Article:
BACKGROUND: Copper is an abundant trace element in humans where alterations in the circulating concentration could inform on chronic disease aetiology. To date, data are lacking to study how copper may associate with cardiovascular disease (CVD) risk factors in young and healthy population. Molecular evidence suggests an important role of copper in liver metabolism, an essential organ in maintaining cardiovascular health and inflammation, therefore supporting copper as an associated biomarker of the risk. OBJECTIVE: We performed a cross-sectional analysis to examine the possible associations between blood copper levels and risk factors for CVD and pre-inflammatory process. DESIGN: The data has been collected from a sub-sample set of the Northern Finland Birth Cohort 1966 (NFBC1966) at 31 years. PARTICIPANTS: The study included 206 individuals, 116 men and 90 women. To reduce environmental individual variations affecting both copper and the metabolic profile in the study sample, the participants were selected as: i) being born in Finnish Lapland and ii) living in their birth place for the last five years preceding blood sampling. MAIN OUTCOME MEASURES: Fasting blood copper concentration was measured by inductively coupled plasma mass spectrometer. The CVD risk factors included 6 metabolic clusters (30 cardiovascular and pro-inflammatory factors) assessed by nuclear magnetic resonance. Multivariate linear regression analysis was performed to test the linear association between blood copper and 6 metabolic clusters for CVD risk. Associations were assessed under correction for multiple testing. RESULTS: Copper (Cu) levels were comparable in men and women, with no difference between sexes (p-value <0.60). In multiple regression models, sex adjusted, copper was associated with 9 metabolites from 4 metabolic clusters. After adjustment with BMI, copper was associated with 4 metabolites from 3 metabolic clusters: glutamine, beta-hydroxybutyrate, alpha-1-acid glycoprotein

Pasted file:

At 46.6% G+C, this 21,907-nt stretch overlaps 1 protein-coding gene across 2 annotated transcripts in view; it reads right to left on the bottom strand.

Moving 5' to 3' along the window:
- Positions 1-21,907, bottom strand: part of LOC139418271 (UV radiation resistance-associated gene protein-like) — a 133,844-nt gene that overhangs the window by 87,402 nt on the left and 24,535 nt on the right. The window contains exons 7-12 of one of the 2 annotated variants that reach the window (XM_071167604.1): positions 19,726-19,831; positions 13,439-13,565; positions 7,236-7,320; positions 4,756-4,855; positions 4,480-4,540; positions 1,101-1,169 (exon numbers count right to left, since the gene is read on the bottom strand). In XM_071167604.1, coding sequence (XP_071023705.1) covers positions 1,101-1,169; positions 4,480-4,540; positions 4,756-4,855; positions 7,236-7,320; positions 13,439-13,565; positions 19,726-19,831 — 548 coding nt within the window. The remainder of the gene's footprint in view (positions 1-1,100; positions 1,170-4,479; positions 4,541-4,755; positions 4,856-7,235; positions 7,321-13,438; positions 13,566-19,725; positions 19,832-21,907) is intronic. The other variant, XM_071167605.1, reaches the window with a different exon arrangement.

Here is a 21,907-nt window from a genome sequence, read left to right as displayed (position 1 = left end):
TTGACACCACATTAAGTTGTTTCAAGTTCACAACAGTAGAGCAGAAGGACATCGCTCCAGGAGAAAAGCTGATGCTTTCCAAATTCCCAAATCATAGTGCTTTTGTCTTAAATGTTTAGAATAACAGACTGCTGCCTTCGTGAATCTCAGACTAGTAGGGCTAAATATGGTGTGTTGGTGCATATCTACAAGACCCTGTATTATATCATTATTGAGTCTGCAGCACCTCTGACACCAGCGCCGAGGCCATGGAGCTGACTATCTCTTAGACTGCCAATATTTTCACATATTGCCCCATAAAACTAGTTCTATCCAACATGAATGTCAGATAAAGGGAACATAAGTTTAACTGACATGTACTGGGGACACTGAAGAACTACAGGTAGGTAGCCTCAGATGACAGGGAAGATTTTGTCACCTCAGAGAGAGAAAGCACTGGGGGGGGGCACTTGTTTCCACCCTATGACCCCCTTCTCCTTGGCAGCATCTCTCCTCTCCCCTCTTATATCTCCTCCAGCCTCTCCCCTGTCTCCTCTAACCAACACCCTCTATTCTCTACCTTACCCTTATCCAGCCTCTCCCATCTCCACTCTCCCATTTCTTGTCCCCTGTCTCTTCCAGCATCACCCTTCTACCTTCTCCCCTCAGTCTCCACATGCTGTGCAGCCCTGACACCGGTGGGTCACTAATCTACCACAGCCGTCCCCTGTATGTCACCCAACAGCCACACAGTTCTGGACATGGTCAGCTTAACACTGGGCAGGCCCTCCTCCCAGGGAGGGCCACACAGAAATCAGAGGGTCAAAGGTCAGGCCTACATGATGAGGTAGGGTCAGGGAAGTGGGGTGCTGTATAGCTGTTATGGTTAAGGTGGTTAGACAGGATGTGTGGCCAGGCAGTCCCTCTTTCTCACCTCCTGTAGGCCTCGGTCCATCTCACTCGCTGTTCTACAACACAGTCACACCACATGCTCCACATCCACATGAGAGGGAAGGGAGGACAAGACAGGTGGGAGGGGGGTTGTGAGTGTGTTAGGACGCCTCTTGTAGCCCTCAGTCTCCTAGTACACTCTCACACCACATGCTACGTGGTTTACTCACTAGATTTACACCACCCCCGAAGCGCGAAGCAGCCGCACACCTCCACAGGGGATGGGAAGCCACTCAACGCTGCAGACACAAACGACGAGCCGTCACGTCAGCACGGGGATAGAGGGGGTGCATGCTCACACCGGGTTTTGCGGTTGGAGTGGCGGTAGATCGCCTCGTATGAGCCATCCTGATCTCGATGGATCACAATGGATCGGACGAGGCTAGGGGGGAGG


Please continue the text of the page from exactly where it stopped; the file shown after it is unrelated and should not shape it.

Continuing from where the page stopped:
JOURNAL ARTICLE

Parmar P, Lowry E, Cugliari G, Suderman M, Wilson R, Karhunen V, Andrew T, Wiklund P, Wielscher M, Guarrera S, Teumer A, Lehne B, Milani L, de Klein N, Mishra PP, Melton PE, Mandaviya PR, Kasela S, Nano J, Zhang W, Zhang Y, Uitterlinden AG, Peters A, Schoettker B, Gieger C, Anderson D, Boomsma D, Grabe HJ, Panico S, Veldink JH, van Meurs JBJ, van den Berg L, Beilin LJ, Franke L, Loh M, van Greevenbroek MMJ, Nauck M, Kahonen M, Hurme MA, Raitakari OT, Franco OH, Slagboom PE, van der Harst P, Kunze S, Felix SB, Zhang T, Chen W, Mori TA, Bonnefond A, Heijmans BT, Muka T, Kooner JS, Fischer K, Waldenberger M, Froguel P, Huang R-C, Lehtimaki T, Rathmann W, Relton CL, Matullo G, Brenner H, Verweij N, Li S, Chambers JC, Jarvelin M-R, Sebert Set al., 2018, Association of maternal prenatal smoking GFI1-locus and cardiometabolic phenotypes in 18,212 adults, EBioMedicine, Vol: 38, Pages: 206-216, ISSN: 2352-3964

BackgroundDNA methylation at the GFI1-locus has been repeatedly associated with exposure to smoking from the foetal period onwards. We explored whether DNA methylation may be a mechanism that links exposure to maternal prenatal smoking with offspring's adult cardio-metabolic health.MethodsWe meta-analysed the association between DNA methylation at GFI1-locus with maternal prenatal smoking, adult own smoking, and cardio-metabolic phenotypes in 22 population-based studies from Europe, Australia, and USA (n = 18,212). DNA methylation at the GFI1-locus was measured in whole-blood. Multivariable regression models were fitted to examine its association with exposure to prenatal and own adult smoking. DNA methylation levels were analysed in relation to body mass index (BMI), waist circumference (WC), fasting glucose (FG), high-density lipoprotein cholesterol (HDL—C), triglycerides (TG), diastolic, and systolic blood pressure (BP).FindingsLower DNA methylation at three out of eight GFI1-CpGs was associated with exposure to maternal prenatal smoking, whereas, all eight CpGs were associated with adult own smoking. Lower DNA methylation at cg14179389, the strongest maternal prenatal smoking locus, was associated with increased WC and BP when adjusted for sex, age, and adult smoking with Bonferroni-corrected P < 0·012. In contrast, lower DNA methylation at cg09935388, the strongest adult own smoking locus, was associated with decreased BMI, WC, and BP (adjusted 1 × 10−7 < P < 0.01). Similarly, lower DNA methylation at cg12876356, cg18316974, cg09662411, and cg18146737 was associated with decreased BMI and WC (5 × 10−8 < P < 0.001). Lower DNA methylation at all the CpGs was consistently associated with higher TG levels.InterpretationEpigenetic changes at the GFI1 were linked to smoking exposure in-utero/in-adulthood and robustly associated with cardio-metabolic risk factors.

JOURNAL ARTICLE

Ollila M-ME, Kaikkonen K, Järvelin M-R, Huikuri HV, Tapanainen JS, Franks S, Piltonen TT, Morin-Papunen Let al., 2018, Self-reported polycystic ovary syndrome is associated with hypertension: a Northern Finland Birth Cohort 1966 Study, Journal of Clinical Endocrinology and Metabolism, ISSN: 0021-972X